FAQ – Urban Ag Incentive Zones (AB 551)

What does AB551 do?
AB551 will incentivize the use of private land for urban agriculture. In exchange for signing a contract with a county to place privately held land into urban agricultural use for 10 years, private landowners will have their property assessed at a lower property tax rate based on its agricultural use rather than its market value.

Should a landowner take action principally effecting a premature termination of enrollment in the program, the legislation will require them to pay back the tax benefits garnered from the program.

How does AB551 work?
AB551 will permit counties to pass ordinances establishing “Urban Agriculture Incentive Zones” within their jurisdictional boundaries. Within the Incentive Zones, private property owners will be eligible to apply to enter a contract with the county restricting their privately owned undeveloped property to urban agricultural use in exchange for a revised tax assessment based on the agricultural use of the land. Counties may opt in to the program but will not be required to do so. Similarly, private landowner participation will be completely voluntary.

Why is AB551 important?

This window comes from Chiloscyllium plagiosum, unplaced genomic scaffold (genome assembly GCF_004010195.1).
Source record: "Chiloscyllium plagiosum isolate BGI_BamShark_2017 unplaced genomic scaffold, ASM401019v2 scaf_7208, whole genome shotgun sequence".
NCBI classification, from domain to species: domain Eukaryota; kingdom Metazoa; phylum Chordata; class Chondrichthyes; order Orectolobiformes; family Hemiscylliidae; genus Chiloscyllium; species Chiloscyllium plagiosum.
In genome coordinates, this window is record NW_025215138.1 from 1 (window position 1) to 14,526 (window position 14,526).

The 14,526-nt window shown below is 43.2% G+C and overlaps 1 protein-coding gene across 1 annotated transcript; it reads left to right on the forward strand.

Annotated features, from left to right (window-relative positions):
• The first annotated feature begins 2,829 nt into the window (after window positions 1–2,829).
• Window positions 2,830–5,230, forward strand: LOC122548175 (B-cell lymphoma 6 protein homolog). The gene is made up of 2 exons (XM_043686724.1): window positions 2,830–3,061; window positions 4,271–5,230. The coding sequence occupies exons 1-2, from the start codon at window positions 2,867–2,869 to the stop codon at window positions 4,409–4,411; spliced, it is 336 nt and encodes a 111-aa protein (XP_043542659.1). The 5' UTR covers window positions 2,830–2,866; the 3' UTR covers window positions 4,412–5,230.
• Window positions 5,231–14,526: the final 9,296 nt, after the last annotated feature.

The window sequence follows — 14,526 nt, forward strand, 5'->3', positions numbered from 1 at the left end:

Urban agriculture provides many benefits to city residents including: education about fresh, healthy food and the effort it takes to produce it; environmental benefits for the city including modeling grounds for new, energy saving and environmentally sustainable technologies; community-building; vibrant green spaces and recreation; and a source of economic development including increased neighboring home values. One of the biggest obstacles to expanding the number of Californians who enjoy these benefits of urban agriculture is access to land–both its supply and cost in urban jurisdictions. This legislation provides an incentive to private landowners to make more land available for urban agriculture, while at the same time enabling them to do so at a lowered cost.

For commercial urban farms and gardens specifically, this legislation will help improve their financial viability by reducing the business cost of property taxes to a level that reflects the agricultural use of the property, rather than its potential residential or commercial uses. In rural areas of California, the state has worked to address the negative impact of property taxes on farm enterprises near urban areas through passage of the Williamson Act (California Land Conservation Act of 1965). This legislation uses a similar strategy but within urban areas.

How much will AB551 cost?
The legislation is targeted to apply to only a small number of parcels in any given county. The property most likely to be involved is privately-owned land that does not have near-term development potential because of unusual lot size, shape, location, ownership structure or other reasons. These vacant, potentially blighted properties can be dedicated exclusively to agricultural use with tremendous benefits for neighboring residents and communities. The difference in property tax assessment for an enrolled property will vary from property to property, and will be based upon accepted standards for property tax assessment.